This is the age of advanced analytics in healthcare: population management, predictive analytics, personalized medicine, and clinical decision support. Laboratory analytics are a dominant — in fact, disruptive — solution well-suited for many health systems.
Laboratory-based predictive analytics
Laboratory-based predictive analytics require an automated application to pull lab test results for an individual patient. And then there’s a prediction engine that has been trained using something like a Bayesian system, neural network, or any of a number of different machine learning applications. This would essentially give a probability — a risk score — for that particular patient, and that patient would experience a particular event. Let’s call this patient Mr. Jones.
Mr. Jones is admitted to the hospital and has admissions labs. Using lab-based predictive analytics on the admissions test results would tell you, for example, that Mr. Jones has a 20% chance of being readmitted. And that score would be delivered to Mr. Jones’ clinicians through, perhaps, an EHR or mobile device. The hospital would then use that information to modify the way in which they’re managing Mr. Jones.
These readmission predictions are broadly used right now. Where the lab is particularly important and more valuable than other types of readmissions predictive analytics is in that you can get to disease-specific readmission applications, which these health systems have been wanting. That’s really where you need lab data as opposed to other sources. A lab application will most likely be your best way to get a predictive tool for a specific disease.
Where the lab is particularly important and more valuable than other types of readmissions predictive analytics is in that you can get to disease-specific readmission applications.
The opportunity for health systems
If we think about their needs and capabilities with respect to advanced analytics and value-based care, health systems can be broken down into three segments: large health systems, a big mid-size sector, and small systems or even hospitals.
Large health systems
Many of the large systems, even if they’re not ACOs per se, need ACO-level analytics. What I mean by that is that they need, increasingly, full-scale population predictive analytics. They also need an enterprise-wide coordination solution. So, they really do need to invest to coordinate across inpatient, outpatient, post-acute — everything. Large academic centers, like Partners in Boston, probably also want to distribute their own clinical knowledge as intellectual property (IP). Many of them probably have the capability to integrate their EMR. They may have analytics groups, and they certainly have substantial budgets — in the billions — to put this together.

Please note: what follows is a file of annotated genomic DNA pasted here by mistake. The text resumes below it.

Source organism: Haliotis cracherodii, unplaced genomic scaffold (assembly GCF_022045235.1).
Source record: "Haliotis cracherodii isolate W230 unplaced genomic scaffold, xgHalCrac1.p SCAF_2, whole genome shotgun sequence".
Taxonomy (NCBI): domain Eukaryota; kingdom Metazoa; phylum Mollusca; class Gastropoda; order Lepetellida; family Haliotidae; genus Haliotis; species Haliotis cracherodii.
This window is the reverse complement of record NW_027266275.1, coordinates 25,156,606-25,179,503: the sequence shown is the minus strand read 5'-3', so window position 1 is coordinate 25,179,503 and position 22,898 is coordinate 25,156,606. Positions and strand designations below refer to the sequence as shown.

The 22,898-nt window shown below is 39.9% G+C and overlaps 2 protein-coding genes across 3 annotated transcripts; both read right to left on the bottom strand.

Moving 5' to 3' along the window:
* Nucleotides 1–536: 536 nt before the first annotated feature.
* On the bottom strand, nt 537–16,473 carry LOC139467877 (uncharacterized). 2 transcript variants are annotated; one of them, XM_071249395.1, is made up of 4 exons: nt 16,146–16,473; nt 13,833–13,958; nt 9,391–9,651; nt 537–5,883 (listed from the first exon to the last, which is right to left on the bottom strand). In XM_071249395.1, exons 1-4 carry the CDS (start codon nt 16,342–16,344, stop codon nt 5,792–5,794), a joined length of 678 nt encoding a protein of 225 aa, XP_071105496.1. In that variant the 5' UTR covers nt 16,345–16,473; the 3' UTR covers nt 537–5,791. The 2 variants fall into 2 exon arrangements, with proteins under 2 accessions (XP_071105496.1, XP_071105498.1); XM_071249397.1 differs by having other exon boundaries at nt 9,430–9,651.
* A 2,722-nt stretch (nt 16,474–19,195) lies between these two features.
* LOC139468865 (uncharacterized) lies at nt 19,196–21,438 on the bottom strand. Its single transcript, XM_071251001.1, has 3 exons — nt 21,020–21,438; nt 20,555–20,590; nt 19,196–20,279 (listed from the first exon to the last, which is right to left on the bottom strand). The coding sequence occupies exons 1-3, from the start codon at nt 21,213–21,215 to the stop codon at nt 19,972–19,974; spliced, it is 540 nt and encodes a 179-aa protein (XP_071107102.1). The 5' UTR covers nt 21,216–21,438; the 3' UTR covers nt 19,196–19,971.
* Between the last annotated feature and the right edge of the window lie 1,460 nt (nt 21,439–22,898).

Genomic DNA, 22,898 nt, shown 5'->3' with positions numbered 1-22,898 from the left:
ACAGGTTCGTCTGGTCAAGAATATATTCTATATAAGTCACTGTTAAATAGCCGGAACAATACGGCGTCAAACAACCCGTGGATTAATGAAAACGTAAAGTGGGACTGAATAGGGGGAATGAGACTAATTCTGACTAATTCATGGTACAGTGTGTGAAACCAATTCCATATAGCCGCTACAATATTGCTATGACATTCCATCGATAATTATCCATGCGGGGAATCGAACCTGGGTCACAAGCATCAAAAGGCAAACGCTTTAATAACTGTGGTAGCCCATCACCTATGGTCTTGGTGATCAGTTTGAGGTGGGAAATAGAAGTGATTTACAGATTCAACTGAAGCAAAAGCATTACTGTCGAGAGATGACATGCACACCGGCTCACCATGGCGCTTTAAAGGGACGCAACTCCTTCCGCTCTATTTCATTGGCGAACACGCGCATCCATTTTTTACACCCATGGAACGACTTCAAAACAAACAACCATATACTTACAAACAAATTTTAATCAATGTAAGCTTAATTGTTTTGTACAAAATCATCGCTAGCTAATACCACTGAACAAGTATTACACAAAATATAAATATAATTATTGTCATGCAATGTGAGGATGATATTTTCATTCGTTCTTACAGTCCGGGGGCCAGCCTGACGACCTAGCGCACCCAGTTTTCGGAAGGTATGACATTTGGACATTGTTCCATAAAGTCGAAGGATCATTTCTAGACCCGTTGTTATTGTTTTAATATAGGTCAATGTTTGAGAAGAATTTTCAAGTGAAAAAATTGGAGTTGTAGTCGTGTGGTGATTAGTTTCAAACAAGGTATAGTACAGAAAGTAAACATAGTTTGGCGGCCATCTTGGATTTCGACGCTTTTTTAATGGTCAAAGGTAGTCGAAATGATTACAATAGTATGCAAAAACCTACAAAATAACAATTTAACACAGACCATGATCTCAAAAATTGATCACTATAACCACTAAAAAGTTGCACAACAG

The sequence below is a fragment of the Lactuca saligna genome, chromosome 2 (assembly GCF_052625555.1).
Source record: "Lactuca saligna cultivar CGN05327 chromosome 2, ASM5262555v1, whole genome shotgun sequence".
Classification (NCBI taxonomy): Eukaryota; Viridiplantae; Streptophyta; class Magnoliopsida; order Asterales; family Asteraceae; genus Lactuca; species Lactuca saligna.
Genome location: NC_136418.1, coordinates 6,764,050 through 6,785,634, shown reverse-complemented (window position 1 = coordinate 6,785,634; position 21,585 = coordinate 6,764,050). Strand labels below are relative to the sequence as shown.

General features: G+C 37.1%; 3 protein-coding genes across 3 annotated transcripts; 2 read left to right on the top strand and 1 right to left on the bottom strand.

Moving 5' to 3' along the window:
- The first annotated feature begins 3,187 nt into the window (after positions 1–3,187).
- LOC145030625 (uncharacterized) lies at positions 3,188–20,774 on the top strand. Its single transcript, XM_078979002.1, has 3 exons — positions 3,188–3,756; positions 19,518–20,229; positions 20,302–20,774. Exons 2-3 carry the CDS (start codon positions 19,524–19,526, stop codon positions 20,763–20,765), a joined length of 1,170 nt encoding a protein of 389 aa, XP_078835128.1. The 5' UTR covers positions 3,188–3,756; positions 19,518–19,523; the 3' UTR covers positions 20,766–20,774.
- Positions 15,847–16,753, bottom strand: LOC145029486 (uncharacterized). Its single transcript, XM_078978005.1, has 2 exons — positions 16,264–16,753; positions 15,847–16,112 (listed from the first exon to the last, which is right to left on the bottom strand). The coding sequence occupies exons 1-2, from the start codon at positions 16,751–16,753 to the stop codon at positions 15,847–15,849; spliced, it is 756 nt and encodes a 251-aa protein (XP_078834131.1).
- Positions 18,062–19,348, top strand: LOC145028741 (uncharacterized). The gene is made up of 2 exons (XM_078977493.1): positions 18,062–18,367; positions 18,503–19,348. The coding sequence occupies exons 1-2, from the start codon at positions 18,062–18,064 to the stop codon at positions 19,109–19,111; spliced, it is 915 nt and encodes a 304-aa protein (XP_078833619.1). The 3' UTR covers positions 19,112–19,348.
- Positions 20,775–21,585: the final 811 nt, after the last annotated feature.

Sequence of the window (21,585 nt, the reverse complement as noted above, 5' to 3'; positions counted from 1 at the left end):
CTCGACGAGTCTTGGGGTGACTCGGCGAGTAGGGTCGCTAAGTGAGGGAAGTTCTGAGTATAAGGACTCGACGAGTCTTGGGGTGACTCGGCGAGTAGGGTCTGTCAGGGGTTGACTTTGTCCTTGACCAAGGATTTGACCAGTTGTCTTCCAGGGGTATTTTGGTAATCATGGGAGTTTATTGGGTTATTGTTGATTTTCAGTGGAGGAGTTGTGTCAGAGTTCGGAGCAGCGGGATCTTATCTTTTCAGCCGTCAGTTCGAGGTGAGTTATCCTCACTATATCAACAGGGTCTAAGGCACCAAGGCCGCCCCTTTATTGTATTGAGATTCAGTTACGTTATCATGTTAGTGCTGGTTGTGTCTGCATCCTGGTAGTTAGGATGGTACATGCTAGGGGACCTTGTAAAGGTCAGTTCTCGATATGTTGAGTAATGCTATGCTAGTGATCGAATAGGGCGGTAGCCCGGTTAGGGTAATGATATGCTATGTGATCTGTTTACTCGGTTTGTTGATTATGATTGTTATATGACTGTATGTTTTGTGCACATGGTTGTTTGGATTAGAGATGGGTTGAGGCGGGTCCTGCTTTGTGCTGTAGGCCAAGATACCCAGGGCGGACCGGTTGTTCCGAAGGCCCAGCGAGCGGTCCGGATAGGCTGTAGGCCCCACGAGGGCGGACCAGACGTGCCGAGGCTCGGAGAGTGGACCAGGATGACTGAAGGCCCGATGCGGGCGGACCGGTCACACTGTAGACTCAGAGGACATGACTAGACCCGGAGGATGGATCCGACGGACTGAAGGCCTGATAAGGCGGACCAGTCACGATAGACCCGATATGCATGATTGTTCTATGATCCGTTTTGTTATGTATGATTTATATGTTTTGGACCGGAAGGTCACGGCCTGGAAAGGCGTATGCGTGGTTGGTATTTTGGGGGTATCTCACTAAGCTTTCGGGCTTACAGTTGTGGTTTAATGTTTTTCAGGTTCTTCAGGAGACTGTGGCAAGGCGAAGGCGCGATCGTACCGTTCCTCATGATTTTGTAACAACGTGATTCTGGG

Mid-size health systems
Industry analysts have verified that it’s different for mid-size health systems. They certainly need advanced analytics, but instead of it being a full-scale solution, they need a “program-based solution” for particular areas, like diabetes and heart failure. They certainly are going to be ACOs as well, but it’s a more targeted type of situation — similarly so for care coordination. These are systems that probably have a lot of bundling going on, so it’s condition-centered as well. But they don’t have the analysts in-house to build these tools for them. In terms of EMR integration, they’re unlikely to have a full enterprise data warehouse in most cases. They have some integration, but not a lot. And, most importantly, they don’t have billions of dollars to spend on IT analytics. Certainly they don’t have the billions of dollars that the large systems do.
This mid-sector, as well as the smaller systems and hospitals, can’t afford a huge enterprise data warehouse that is trying to integrate all sources of data. It takes three or four years to build one, and even if they had the time, they don’t have the capabilities or the resources to do so. Most importantly, the return on investment doesn’t make sense for them. So, an advanced analytics program that is primarily lab-driven — not to say it can’t have any other types of data; it certainly could — is a perfect disruptive solution for this group.
The return on investment doesn’t make sense for them. So an advanced analytics program that is primarily lab-driven is a perfect disruptive solution.
Small health systems and hospitals
The small systems, of course, are even more limited in their capabilities and integration. Their analytics needs are really more targeted, lab-based “point solutions” and professional services.
Laboratory data provides a disruptive solution
A “disruptive solution” is a term that was coined by Harvard Business School professor Clayton Christensen. Essentially, it’s a product or offering that comes into the market and provides a simpler solution that fits a user’s simpler needs, and does so at a lower price point. The user’s needs are simpler in that they are not as great as the ones the product already existing in the market was designed to meet.
Pathology and laboratory data has a tremendous role to play, and the time really is now. The advanced analytics wave is really taking off at this moment in time. And there’s a whole sector of healthcare with needs that aren’t being met by large enterprise data solutions. I believe lab has the power and the tools, and is very well positioned to serve the advanced analytics sector. It’s an exciting time to be in lab and pathology medicine.
For more of Dr. Herriman’s insights into the new era of analytical tools, download “Advanced Laboratory Analytics — A Disruptive Solution for Health Systems“.